Foreign affairs ministers from Rwanda and South Africa have been tasked with ending a decade-long political stalemate, fuelled by South Africa hosting exiled Rwandan dissents.
Last week, South Africa’s Minister for International Relations and Co-operation, Naledi Pandor hosted Rwanda’s Vincent Biruta, as part of efforts to mend the broken relations between Pretoria and Kigali.
The meeting saw the establishment of a Joint Mechanism Committee chaired by both Dr Pandor and Dr Biruta to guide and manage the reengagement process between their two countries.
“We have many challenges across the continent and I believe that South Africa and Rwanda can work together to resolve them,” Dr Biruta said.
Since 2019, South African President Cyril Ramaphosa and Rwanda’s Paul Kagame have attempted to mend relations and restore full diplomatic relations in vain, partly due to vocal South Africa-based lobbies, including AfriForum, a civil rights organisation that mobilises Afrikaners, Afrikaans-speaking people and other minority groups in South Africa.
Specifically, Gerrie Nel, a private prosecutor who leads AfriForum’s private prosecution unit and represents the family of Rwanda’s former intelligence chief Patrick Karegeya, who was killed in South Africa in 2013, has continued to pressure the South African government to extradite four Rwandan nationals suspected of killing Col Karegeya.
His claims gained ground in April 2019, after a Randburg magistrate instructed South Africa’s National Prosecuting Authority to pronounce itself on whether it would prosecute the alleged suspects. The court order came after the Gauteng Director of Public Prosecutions attempted to launch an inquest into the death in June 2018, saying prosecution of the alleged Rwandan suspects would not be possible, a move that fuelled speculation that the South African government was more keen on protecting its relationship with Rwanda than to pursue the case.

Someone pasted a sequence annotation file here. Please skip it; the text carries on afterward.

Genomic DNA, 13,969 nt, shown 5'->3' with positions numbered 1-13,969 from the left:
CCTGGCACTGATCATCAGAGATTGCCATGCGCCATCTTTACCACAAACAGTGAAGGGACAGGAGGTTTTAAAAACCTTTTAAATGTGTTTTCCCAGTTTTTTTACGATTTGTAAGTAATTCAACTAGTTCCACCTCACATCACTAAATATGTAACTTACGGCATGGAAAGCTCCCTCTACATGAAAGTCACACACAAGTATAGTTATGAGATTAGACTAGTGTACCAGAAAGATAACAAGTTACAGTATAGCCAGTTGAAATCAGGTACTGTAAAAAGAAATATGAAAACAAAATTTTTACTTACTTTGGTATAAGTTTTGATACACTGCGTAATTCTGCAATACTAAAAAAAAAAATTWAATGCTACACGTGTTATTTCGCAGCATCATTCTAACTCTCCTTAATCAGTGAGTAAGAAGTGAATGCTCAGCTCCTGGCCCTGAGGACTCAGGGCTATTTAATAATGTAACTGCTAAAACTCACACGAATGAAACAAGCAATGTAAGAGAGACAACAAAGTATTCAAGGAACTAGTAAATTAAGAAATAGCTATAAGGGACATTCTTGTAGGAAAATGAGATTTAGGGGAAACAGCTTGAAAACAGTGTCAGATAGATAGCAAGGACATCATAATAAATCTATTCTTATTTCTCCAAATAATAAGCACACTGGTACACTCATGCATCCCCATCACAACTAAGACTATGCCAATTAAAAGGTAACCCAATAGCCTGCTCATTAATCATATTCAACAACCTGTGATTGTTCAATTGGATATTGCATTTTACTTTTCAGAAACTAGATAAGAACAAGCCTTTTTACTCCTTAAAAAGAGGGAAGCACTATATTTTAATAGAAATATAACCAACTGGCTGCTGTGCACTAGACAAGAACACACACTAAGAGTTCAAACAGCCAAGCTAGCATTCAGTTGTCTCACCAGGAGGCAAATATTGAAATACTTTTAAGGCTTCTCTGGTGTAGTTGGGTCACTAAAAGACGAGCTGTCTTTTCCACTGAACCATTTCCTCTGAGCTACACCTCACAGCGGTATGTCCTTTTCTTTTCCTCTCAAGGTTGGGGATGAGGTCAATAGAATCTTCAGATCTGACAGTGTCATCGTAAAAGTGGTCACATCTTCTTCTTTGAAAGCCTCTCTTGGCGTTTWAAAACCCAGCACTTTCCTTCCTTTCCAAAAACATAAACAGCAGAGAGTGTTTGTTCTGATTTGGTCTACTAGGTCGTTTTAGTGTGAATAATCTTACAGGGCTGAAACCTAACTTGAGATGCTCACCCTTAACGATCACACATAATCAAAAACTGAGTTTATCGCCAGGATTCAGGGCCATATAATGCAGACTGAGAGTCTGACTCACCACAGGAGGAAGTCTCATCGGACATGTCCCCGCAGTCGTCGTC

Following the Randburg magistrate’s decision, Mr Nel told South African media that “the investigating officer in the case had indicated in testimony to the court that no steps were taken as the relationship between South Africa and Rwanda played a role in the decision not to track down the suspects.”
Despite the ongoing court proceedings, presidents Ramaphosa and Kagame have maintained communication, including meeting several times, most recently on the sidelines of the Summit on the Financing of African Economies hosted by French President Emmanuel Macron in May.
It now appears that the Heads of State agreed at this meeting to forge ahead with mending relations between the two countries, which could lead to full restoration of diplomatic relations.
South Africa says the work of the joint committee is to restore and normalise diplomatic relations.
Dr Pandor said the latest meeting “was long overdue, not only because we were instructed by our presidents [Cyril Ramaphosa and Paul Kagame] over a year ago to meet but also because the people of South Africa and Rwanda expect us to meet and strengthen co-operation between our two countries.”
Ismael Buchanan, a political scientist and lecturer at the University of Rwanda, sees the recent developments in the Rwanda-South Africa relations as an opportunity for both countries to build co-operation after years of strained relations.
“Both countries can co-operate, especially in the health and education sectors. The next step will be having representatives in both countries,” he said.
The diplomatic standoff between the two countries stemmed from Kigali accusing South Africa of harbouring Rwandan dissidents opposed to President Kagame’s rule and believed to be attempting to overthrow the government.
Matters escalated in 2014 when South Africa expelled two Rwandan diplomats in connection with an assassination attempt on former Rwandan army chief Gen Faustin Kayumba Nyamwasa in Johannesburg. Shortly after the two Rwandans were given 48 hours to leave South Africa, Kigali hit back by expelling six South African envoys. Later, Mr Nyamwasa was granted political refugee status in South Africa.
Already, intelligence personnel attached to the Rwandan embassy were being fingered in the 2013 murder of Karegeya, a former colonel and spymaster of President Kagame. At the time, President Jacob Zuma was in power.
Mr Nyamwasa, the leader of the opposition party Rwanda National Congress, is classified as a renegade leader and his organisation is viewed as a terrorist group. Kigali says South Africa is providing a base for Mr Nyamwasa to conduct his subversive activities against the Rwandan government. Mr Nyamwasa has survived three assassination attempts in South Africa.